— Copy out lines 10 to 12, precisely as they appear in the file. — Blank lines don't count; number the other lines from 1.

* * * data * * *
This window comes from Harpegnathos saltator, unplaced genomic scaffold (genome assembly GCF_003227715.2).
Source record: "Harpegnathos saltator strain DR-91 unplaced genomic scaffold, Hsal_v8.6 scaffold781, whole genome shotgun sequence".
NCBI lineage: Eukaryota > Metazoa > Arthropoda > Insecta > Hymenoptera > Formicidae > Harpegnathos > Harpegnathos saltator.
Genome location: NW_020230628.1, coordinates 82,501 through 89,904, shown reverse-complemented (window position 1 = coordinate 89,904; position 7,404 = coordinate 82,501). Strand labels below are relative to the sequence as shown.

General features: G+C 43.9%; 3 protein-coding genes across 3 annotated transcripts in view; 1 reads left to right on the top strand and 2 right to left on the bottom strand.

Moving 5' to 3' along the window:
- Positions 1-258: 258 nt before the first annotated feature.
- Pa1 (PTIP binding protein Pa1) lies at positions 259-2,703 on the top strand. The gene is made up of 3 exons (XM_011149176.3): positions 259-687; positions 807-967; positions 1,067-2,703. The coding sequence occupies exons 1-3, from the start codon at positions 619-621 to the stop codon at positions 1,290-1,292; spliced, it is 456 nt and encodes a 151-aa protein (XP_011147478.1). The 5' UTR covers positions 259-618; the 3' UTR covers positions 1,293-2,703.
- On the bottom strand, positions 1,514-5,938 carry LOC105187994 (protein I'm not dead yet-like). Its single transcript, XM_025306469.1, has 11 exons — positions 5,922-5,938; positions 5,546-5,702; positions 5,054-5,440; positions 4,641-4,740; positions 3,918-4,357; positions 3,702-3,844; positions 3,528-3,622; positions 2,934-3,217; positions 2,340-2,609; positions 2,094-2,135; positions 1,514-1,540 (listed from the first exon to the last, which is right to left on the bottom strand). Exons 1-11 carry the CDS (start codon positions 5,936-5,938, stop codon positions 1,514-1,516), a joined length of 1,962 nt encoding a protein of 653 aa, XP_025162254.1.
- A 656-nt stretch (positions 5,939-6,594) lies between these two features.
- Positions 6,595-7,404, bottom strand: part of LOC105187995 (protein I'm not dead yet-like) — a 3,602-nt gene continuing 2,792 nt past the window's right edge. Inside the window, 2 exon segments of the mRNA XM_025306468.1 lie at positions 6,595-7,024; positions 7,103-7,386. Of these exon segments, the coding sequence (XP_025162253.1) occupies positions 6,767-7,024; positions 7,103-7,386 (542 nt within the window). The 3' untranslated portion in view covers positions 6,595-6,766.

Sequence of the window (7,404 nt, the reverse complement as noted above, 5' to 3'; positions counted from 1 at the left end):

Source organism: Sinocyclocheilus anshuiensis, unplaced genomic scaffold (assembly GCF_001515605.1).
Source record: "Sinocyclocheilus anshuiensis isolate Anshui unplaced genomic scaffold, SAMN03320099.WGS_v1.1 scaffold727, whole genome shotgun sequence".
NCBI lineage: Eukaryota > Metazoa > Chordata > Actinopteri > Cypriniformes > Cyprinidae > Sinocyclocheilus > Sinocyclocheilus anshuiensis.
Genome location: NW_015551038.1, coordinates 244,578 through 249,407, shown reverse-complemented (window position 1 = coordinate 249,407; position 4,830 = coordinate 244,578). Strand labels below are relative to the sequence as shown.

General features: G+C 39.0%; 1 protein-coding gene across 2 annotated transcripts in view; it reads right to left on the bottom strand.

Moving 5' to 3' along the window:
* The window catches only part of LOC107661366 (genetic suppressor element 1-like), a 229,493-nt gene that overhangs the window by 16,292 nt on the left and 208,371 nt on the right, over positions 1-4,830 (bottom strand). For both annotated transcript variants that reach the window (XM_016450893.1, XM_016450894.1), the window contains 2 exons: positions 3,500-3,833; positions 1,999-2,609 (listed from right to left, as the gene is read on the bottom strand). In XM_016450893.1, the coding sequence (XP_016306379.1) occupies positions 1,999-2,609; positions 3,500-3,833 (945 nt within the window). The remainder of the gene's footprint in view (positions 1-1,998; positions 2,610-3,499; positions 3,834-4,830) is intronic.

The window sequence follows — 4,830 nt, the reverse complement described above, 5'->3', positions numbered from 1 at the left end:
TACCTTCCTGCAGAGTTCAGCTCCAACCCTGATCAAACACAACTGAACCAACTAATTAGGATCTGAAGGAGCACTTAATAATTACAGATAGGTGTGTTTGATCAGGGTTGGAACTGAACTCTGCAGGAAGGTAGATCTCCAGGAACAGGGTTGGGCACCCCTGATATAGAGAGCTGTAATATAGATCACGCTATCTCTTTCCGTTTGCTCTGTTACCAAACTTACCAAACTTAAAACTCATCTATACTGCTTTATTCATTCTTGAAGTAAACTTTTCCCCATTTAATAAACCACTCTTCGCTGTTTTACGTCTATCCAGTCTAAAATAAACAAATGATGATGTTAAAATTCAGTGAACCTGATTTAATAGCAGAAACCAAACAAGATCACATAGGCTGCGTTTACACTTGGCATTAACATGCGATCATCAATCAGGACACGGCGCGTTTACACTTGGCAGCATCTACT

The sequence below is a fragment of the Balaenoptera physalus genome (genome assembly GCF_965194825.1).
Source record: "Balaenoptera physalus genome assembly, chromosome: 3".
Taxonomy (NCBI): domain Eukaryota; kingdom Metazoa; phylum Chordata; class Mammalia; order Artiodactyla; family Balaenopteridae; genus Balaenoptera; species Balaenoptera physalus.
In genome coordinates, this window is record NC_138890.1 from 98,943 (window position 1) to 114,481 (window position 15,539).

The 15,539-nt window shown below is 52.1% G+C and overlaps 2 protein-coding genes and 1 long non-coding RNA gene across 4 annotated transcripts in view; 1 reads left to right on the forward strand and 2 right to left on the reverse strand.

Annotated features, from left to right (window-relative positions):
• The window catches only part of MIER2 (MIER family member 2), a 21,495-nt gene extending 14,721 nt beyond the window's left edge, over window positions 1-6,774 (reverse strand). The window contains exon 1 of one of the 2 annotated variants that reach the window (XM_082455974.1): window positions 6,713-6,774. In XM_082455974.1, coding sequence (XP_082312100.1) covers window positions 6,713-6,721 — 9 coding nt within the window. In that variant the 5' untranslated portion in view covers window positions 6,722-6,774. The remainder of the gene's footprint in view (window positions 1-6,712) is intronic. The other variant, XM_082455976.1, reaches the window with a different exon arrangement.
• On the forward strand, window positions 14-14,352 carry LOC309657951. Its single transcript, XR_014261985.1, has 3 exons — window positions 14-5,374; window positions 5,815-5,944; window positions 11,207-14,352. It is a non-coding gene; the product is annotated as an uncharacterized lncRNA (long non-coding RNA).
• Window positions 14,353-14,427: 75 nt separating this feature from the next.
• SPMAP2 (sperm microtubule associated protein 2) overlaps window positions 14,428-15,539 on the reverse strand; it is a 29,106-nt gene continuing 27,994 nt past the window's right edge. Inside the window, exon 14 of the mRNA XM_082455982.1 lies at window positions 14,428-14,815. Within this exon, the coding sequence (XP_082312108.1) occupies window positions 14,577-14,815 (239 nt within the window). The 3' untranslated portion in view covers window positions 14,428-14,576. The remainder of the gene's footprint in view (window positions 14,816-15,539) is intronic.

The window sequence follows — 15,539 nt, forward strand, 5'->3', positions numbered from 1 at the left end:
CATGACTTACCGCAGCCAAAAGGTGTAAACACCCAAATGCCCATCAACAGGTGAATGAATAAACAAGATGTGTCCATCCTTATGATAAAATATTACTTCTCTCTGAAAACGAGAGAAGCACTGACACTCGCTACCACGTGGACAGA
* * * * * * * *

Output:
- A 656-nt stretch (positions 5,939-6,594) lies between these two features.
- Positions 6,595-7,404, bottom strand: part of LOC105187995 (protein I'm not dead yet-like) — a 3,602-nt gene continuing 2,792 nt past the window's right edge. Inside the window, 2 exon segments of the mRNA XM_025306468.1 lie at positions 6,595-7,024; positions 7,103-7,386. Of these exon segments, the coding sequence (XP_025162253.1) occupies positions 6,767-7,024; positions 7,103-7,386 (542 nt within the window). The 3' untranslated portion in view covers positions 6,595-6,766.

Sequence of the window (7,404 nt, the reverse complement as noted above, 5' to 3'; positions counted from 1 at the left end):